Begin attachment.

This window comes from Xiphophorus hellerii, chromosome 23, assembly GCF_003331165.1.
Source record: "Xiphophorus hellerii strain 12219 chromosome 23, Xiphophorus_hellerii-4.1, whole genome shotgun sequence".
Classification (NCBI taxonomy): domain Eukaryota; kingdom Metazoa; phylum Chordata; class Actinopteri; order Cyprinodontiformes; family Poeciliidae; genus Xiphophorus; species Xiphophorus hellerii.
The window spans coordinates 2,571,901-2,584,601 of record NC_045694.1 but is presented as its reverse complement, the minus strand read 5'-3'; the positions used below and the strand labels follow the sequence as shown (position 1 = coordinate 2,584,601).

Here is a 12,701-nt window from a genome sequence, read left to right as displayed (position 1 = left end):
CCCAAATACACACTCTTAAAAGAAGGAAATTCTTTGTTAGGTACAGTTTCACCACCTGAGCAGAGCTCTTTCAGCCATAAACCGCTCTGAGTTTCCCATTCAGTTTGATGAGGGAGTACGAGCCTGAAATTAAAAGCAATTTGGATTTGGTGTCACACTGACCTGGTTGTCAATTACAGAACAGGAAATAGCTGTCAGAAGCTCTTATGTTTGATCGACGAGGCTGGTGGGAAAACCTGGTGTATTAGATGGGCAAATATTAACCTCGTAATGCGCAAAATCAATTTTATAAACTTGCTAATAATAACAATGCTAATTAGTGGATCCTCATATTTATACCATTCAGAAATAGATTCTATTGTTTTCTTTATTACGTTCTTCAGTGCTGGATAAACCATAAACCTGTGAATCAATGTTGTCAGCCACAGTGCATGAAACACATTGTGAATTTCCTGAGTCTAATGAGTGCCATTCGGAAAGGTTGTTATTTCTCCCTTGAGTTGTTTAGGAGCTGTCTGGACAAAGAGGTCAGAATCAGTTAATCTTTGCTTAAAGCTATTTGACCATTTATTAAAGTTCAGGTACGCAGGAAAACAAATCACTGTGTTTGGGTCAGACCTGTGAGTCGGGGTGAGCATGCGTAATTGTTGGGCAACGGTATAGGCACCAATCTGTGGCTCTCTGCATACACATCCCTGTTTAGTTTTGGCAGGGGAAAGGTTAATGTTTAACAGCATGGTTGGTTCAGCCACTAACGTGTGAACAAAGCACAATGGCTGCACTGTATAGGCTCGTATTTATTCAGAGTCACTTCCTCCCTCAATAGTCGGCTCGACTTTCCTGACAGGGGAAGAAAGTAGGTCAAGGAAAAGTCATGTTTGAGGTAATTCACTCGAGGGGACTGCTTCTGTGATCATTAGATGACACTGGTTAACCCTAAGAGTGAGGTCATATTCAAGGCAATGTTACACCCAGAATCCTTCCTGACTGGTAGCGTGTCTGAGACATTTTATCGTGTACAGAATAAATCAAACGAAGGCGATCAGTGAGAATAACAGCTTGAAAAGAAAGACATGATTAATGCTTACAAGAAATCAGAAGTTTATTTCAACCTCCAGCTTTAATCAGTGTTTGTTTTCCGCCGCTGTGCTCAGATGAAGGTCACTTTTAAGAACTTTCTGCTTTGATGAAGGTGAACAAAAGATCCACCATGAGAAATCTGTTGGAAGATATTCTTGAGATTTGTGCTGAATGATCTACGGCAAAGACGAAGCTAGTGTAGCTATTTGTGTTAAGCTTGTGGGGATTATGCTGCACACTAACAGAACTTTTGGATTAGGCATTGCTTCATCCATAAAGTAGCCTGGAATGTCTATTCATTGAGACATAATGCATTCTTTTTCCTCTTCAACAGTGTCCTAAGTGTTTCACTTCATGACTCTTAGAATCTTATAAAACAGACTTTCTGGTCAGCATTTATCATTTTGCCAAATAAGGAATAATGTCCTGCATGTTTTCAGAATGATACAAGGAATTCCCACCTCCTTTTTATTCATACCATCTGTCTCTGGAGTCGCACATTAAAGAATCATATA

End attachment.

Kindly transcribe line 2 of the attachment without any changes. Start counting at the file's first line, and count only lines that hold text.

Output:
Source record: "Xiphophorus hellerii strain 12219 chromosome 23, Xiphophorus_hellerii-4.1, whole genome shotgun sequence".